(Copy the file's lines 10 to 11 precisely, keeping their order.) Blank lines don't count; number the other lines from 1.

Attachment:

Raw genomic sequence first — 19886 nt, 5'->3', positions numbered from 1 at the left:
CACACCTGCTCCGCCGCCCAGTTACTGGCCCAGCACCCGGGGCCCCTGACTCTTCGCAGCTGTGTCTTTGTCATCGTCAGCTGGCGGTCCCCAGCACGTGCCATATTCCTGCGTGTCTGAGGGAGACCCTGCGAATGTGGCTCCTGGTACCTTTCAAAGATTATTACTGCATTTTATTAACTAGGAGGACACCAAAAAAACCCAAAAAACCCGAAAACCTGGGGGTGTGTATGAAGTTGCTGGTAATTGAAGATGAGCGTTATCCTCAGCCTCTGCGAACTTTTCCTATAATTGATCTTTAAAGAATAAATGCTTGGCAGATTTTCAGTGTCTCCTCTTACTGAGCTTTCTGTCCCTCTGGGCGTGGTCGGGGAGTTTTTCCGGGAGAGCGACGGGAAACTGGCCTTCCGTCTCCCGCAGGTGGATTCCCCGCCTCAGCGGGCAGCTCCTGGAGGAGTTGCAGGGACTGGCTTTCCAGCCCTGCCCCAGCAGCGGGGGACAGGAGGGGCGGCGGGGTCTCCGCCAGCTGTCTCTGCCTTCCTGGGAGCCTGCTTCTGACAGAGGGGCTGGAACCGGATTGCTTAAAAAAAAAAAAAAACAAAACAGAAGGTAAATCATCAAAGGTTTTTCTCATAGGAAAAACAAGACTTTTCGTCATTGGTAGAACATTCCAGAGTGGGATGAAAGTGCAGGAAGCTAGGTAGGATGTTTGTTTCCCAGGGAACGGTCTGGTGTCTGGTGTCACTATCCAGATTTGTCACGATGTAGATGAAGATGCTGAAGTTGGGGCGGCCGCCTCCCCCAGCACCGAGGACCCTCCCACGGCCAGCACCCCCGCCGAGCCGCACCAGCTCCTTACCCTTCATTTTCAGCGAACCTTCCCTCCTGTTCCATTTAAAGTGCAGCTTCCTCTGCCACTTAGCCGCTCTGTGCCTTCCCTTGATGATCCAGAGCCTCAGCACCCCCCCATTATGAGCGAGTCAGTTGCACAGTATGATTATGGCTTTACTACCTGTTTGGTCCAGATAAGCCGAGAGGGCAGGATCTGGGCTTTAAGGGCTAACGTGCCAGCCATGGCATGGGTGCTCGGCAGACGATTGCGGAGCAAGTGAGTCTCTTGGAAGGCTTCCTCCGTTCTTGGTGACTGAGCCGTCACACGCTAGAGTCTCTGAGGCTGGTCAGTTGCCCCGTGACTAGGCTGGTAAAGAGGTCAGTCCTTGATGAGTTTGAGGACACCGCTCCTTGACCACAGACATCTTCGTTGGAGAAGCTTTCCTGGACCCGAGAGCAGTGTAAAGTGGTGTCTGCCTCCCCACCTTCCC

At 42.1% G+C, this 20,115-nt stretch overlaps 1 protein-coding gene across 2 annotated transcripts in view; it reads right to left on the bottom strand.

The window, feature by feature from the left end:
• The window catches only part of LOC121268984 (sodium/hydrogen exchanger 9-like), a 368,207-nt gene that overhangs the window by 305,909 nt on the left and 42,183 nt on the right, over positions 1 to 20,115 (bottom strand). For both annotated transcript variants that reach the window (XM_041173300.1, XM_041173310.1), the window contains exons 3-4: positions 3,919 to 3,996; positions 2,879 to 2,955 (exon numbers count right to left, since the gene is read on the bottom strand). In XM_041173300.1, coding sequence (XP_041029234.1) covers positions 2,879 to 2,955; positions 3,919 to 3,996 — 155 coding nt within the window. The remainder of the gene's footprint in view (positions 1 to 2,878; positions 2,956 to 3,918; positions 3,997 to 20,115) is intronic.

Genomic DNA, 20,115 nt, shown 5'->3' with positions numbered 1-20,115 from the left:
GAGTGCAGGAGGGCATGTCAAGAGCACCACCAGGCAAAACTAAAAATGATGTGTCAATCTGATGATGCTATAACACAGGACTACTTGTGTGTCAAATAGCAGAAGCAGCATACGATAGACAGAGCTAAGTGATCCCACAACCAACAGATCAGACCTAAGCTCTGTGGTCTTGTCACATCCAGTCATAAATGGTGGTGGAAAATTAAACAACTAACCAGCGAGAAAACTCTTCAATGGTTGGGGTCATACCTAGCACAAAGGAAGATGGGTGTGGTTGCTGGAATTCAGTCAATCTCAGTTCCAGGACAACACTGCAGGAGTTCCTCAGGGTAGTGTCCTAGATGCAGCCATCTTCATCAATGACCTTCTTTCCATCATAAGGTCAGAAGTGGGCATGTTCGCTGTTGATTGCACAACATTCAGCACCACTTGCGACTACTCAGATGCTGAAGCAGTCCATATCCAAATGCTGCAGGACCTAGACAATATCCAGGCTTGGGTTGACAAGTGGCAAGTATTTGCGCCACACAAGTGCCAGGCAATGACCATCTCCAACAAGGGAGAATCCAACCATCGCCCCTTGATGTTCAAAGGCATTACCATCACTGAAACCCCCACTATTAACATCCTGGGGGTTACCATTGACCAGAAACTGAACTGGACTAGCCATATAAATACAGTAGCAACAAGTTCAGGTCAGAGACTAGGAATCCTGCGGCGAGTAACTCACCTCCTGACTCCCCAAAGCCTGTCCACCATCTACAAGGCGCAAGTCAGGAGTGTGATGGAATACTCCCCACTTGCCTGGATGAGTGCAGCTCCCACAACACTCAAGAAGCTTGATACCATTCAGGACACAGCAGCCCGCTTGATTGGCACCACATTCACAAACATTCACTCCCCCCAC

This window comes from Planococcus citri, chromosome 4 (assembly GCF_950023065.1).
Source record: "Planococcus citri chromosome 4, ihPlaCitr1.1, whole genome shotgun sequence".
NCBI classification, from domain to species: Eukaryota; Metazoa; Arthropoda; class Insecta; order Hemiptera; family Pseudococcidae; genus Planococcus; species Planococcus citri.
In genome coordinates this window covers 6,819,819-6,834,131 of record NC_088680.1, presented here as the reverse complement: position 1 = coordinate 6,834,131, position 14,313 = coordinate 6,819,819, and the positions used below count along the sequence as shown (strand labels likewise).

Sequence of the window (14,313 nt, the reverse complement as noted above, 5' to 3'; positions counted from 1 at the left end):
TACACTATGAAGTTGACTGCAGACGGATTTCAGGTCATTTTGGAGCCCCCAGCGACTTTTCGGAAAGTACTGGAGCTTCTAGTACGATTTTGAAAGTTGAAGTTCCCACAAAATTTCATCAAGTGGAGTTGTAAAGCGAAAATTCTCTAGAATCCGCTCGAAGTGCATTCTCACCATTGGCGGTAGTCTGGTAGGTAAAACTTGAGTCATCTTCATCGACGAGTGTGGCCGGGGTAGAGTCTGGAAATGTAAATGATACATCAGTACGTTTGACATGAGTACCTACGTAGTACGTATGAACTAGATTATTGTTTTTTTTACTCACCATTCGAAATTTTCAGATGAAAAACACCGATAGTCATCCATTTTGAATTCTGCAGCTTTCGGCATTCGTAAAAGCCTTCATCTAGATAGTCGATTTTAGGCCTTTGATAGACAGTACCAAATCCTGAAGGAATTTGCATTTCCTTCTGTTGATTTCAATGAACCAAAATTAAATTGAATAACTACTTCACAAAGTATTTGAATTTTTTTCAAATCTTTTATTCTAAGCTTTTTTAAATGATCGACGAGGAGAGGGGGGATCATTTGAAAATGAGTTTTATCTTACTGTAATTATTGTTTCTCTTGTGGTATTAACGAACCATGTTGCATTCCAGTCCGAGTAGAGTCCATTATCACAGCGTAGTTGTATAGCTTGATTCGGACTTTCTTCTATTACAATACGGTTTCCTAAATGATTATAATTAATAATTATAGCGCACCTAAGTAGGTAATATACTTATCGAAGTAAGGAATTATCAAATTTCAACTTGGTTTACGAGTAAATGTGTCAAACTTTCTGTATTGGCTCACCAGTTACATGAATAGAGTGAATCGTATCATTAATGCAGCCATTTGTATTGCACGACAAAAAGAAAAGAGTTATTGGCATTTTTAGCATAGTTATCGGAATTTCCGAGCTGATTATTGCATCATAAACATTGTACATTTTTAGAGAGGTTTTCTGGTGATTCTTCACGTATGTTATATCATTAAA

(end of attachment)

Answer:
NCBI classification, from domain to species: Eukaryota; Metazoa; Arthropoda; class Insecta; order Hemiptera; family Pseudococcidae; genus Planococcus; species Planococcus citri.
In genome coordinates this window covers 6,819,819-6,834,131 of record NC_088680.1, presented here as the reverse complement: position 1 = coordinate 6,834,131, position 14,313 = coordinate 6,819,819, and the positions used below count along the sequence as shown (strand labels likewise).